Financial Services partner Nathaniel Lalone spoke with Practice Insight on several issues relating to the January implementation of the revised Markets in Financial Instruments Directive (MiFID II). Noting the creative lengths brokers are going to in order to continue providing direct electronic access (DEA) to non-EU clients, the article reports added confusion from the fact that not all EU Member States are taking a uniform approach to implementing guidance from European Securities and Markets Authority (ESMA). Nate stated, "Each approach in isolation is manageable, but if a trader in Singapore is using three different brokers to access five different exchanges—which is plausible—and they are either telling them it's not actually DEA they're providing, or are each asking for different information, then that's a problem. Markets need consistency and uniformity." He also noted that the ever-changing technology is blurring how market participants define DEA. "It's inherently challenging for MiFID II to grapple with all this technology because there's inevitably a point where the law simply can't adequately distinguish between different types of connectivity."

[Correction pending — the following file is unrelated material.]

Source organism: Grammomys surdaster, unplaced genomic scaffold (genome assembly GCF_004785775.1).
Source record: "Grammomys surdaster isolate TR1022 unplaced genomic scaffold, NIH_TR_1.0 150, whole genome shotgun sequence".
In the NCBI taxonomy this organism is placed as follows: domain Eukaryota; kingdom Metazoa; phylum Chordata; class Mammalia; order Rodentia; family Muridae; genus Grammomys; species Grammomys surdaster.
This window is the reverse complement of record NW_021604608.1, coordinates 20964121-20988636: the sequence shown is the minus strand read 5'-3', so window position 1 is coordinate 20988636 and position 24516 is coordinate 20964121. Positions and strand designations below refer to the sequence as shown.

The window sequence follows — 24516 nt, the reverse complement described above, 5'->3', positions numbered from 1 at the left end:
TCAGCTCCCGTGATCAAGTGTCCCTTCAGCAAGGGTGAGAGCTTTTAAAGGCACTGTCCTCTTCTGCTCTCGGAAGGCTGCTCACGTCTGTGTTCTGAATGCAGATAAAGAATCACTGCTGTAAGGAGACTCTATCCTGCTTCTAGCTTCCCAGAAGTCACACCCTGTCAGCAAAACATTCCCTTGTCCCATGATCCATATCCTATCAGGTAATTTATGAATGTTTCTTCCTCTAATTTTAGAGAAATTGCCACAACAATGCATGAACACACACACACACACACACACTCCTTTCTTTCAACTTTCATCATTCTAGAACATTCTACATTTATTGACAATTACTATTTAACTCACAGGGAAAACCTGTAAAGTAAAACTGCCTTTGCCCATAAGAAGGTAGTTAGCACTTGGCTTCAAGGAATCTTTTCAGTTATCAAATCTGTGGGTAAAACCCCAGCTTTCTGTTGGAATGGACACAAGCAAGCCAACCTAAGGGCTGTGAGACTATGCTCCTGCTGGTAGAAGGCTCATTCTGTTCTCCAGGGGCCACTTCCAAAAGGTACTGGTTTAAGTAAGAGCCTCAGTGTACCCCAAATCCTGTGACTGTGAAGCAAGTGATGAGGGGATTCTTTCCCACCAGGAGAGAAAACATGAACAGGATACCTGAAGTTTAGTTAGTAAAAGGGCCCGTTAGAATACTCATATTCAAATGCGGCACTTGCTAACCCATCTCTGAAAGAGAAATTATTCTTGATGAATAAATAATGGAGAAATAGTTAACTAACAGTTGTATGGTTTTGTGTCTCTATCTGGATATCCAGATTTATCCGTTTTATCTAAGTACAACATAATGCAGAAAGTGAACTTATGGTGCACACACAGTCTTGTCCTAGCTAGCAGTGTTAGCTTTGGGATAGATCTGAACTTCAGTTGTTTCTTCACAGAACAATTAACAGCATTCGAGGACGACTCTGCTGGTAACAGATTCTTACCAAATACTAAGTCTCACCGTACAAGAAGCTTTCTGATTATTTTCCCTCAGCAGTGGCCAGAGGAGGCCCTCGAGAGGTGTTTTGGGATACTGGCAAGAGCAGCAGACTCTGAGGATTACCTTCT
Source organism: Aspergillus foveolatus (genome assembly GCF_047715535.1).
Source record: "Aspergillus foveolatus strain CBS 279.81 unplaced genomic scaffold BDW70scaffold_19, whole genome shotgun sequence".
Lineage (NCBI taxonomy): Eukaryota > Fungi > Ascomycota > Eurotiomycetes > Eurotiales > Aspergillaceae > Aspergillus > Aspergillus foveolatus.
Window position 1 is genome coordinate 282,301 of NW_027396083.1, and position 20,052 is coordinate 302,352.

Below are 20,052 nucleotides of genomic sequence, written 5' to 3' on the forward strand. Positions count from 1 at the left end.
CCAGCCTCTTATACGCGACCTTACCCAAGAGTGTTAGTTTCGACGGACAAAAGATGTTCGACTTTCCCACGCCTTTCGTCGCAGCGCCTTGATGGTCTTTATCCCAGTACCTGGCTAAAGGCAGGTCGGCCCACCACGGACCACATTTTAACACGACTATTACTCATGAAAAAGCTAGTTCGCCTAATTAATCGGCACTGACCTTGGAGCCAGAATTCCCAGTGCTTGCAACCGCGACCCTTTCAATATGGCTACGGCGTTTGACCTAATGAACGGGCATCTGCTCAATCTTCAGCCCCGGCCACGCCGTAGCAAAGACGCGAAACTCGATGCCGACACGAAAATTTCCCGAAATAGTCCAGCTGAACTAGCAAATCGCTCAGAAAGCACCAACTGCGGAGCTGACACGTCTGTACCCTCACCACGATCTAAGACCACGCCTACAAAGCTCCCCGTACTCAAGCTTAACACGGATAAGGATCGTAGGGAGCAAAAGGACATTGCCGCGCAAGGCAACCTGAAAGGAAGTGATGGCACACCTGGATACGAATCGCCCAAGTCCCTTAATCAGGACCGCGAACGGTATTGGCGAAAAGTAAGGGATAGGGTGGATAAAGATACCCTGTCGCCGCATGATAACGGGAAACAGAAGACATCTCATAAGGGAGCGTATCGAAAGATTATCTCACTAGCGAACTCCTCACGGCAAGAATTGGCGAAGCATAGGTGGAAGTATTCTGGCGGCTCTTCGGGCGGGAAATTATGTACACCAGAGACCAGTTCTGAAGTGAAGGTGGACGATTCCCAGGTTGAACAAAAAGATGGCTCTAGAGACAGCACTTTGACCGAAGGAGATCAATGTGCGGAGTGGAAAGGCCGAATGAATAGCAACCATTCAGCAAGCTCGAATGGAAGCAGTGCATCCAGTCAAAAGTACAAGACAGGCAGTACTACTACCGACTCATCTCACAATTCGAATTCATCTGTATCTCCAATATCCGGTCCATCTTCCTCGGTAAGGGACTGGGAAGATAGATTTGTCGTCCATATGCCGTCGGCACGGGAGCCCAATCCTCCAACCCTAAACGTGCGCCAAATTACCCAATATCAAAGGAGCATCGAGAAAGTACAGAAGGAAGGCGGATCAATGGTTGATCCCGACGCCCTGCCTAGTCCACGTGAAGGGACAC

Another notable challenge has been the widely inconsistent approaches to submitting transaction reports, which are a key aspect of the transparency goals of MiFID II. As a result of the large amounts of data, Nate stated, "Firms filling out transaction reports are thinking 'this isn't relevant to our business, maybe we should include some other information instead.' Multiply the number of business models by 65 data fields and it's clear you can't straitjacket them into a one-size-fits-all form." ("MiFID II: How to Provide Non-EU Clients With DEA," March 1, 2018 and "MiFID II: Market Reveals Data Reporting Sticking Points," March 1, 2018)